Within cells, there are a number of sources associated with ROS, including mitochondria [84], complex III [87], and the plasma membrane and endoplasmic reticulum [84], although mitochondria are considered the principal source. ROS are essential for everyday physiological functions, including cell-cycle development and progression, cellular migration and differentiation, cell death, maintaining redox equilibrium, cellular signaling pathways, and immune system function [88]. Short lived and considered highly reactive, ROS exists in low to modest concentrations. Excess levels of ROS damage proteins, lipids, nucleic acids and organelles which then pre- or post-transcriptionally trigger BCL-2 to initiate an immune response and removal of those dysfunctional cells [88]. However, as long as ROS exists in low levels, each molecule of catalase (CAT) will convert millions of free radical molecules into hydrogen peroxide helping to produce oxygen and water protecting the cell [55]. Increases in CAT in our study are similar to the observed increases in CAT in studies by [89] who observed up-regulation in both coral (Acropora formosa, Echinopora lamellosa, Favia favus, Favites halicora, Porites sp., and Anacropora forbesi) and their associated zooxanthellar symbionts. Interestingly, these authors also report that CAT activity was higher in zooxanthellae in four host corals, but relatively equal in A. formosa and F. favus [89]. Conversely, Teder et al. [90] report that catalase proteins isolated from Capnella imbricata were associated with the breakdown of lipids and hydroperoxide metabolism, albeit similarly associated with increasing temperatures from 23 °C to 31 °C. Whilst many authors consider these increases associated with stress signaling pathways, we hypothesize that the observed responses can also be immune-related. Although considered ‘primitive’ in design, corals possess an innate immune system and even, perhaps, some type of adaptive-like system [7,91,92,93,94]. Within that system, toll-like receptors [94,95] and the synthesis of melanin have been identified [96,97] in addition to peroxidase, phenoloxidase, superoxide dismutase, glutathione peroxidase [89,98]. JM van de Water et al. [99] tested 17 immune-related genes, and reported observing increased expression during stress in Acropora millepora and reduced response time upon subsequent injury.
In this study, as the heat stress increased, HSP90 continued to increase with time. Considered a chaperone protein, HSP90 helps other proteins fold properly and aids in protecting proteins against elevated temperatures. Schopf et al. [100] suggest that HSP90 is involved in more than a few hundred cellular processes including DNA repair, cell degeneration, and immune responses. Felts et al. [101], Willmund and Schroda [102], and Johnson [103] suggest that this protein can also be observed in mitochondria, chloroplasts, and the endoplasmic reticulum (ER). In coral suffering from heat exposure, it would be advantageous for HSP90 to stimulate the mitochondria to produce more ATP and to help regulate cellular metabolism. Similarly, during stress conditions, the presence of HSP90 protecting chloroplasts likely associated with the symbiont, affords the coral a stable form of energy until the assault (stress) subsides. Associated with manufacturing and transportation of proteins and carbohydrates, increased HSP90 would help to ensure the ER continues to function while the holobiont manages heat stress. Given our observations of increased concentrations of HSP90, we suggest that the host’s increase in this protein was an attempt to maintain homeostasis, that is, ‘regular’ functioning of the cells despite being stressed.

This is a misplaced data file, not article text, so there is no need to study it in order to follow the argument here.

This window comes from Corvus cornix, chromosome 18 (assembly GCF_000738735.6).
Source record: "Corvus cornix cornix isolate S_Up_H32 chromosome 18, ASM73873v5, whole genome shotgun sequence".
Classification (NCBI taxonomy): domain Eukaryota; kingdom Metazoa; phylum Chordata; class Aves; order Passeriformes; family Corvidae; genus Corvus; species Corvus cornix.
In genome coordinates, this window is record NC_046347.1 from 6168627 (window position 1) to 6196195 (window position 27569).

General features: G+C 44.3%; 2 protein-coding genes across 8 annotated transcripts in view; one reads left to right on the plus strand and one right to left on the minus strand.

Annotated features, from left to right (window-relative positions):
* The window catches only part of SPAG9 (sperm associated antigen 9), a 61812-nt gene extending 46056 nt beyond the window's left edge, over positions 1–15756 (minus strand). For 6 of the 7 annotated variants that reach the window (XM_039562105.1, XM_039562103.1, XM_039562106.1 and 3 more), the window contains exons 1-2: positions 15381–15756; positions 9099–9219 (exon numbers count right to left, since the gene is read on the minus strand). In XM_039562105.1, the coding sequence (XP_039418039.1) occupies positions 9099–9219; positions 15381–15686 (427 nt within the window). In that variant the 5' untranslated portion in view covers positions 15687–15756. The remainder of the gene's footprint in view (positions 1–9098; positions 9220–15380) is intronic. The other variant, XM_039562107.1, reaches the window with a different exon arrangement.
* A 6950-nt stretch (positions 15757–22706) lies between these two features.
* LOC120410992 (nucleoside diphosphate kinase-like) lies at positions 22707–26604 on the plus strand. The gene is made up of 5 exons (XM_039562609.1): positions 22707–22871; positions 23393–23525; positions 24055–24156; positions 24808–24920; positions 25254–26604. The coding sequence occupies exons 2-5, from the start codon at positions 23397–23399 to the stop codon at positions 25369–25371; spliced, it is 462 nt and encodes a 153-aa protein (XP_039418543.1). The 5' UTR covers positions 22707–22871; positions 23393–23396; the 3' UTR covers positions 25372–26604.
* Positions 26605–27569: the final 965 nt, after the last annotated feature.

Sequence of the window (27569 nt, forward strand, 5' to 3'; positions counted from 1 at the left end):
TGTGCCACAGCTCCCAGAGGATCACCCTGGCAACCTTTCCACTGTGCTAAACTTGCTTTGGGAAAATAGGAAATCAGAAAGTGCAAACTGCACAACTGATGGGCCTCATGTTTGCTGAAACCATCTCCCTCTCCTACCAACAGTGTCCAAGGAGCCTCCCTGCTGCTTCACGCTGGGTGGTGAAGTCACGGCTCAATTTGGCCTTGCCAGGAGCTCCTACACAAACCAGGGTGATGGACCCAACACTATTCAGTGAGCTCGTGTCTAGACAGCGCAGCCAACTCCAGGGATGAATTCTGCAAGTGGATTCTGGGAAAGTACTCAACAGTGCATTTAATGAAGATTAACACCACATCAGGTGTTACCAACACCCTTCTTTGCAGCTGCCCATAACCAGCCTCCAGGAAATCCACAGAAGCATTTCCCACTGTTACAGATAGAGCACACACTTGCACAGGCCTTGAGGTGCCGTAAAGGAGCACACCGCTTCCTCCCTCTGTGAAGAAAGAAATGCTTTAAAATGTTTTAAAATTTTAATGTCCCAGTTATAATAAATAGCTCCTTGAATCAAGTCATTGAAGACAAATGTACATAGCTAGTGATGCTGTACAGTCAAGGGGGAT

In the control samples, the change of gene expression over time was not significant, which was expected as no stress was applied to these corals. Starting and ending at hour 0 to hour 72, gene concentrations remained highly similar in abundance in all genes in the control samples except HSP90, which was somewhat elevated, potentially indicating the occurrence of protein denaturation (based on the renaturation function of HSP90).